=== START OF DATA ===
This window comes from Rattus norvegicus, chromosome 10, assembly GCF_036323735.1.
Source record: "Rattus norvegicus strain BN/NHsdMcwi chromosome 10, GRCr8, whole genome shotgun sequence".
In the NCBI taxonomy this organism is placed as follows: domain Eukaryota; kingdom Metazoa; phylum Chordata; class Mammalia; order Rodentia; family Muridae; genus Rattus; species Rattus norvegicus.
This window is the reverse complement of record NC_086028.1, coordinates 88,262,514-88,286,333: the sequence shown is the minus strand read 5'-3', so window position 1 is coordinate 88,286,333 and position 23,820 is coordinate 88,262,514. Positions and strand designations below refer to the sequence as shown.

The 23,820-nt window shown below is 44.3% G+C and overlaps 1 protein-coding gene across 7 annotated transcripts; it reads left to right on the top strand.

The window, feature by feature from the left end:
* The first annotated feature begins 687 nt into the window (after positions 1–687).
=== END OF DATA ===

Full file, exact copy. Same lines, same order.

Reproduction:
This window comes from Rattus norvegicus, chromosome 10, assembly GCF_036323735.1.
Source record: "Rattus norvegicus strain BN/NHsdMcwi chromosome 10, GRCr8, whole genome shotgun sequence".
In the NCBI taxonomy this organism is placed as follows: domain Eukaryota; kingdom Metazoa; phylum Chordata; class Mammalia; order Rodentia; family Muridae; genus Rattus; species Rattus norvegicus.
This window is the reverse complement of record NC_086028.1, coordinates 88,262,514-88,286,333: the sequence shown is the minus strand read 5'-3', so window position 1 is coordinate 88,286,333 and position 23,820 is coordinate 88,262,514. Positions and strand designations below refer to the sequence as shown.

The 23,820-nt window shown below is 44.3% G+C and overlaps 1 protein-coding gene across 7 annotated transcripts; it reads left to right on the top strand.

The window, feature by feature from the left end:
* The first annotated feature begins 687 nt into the window (after positions 1–687).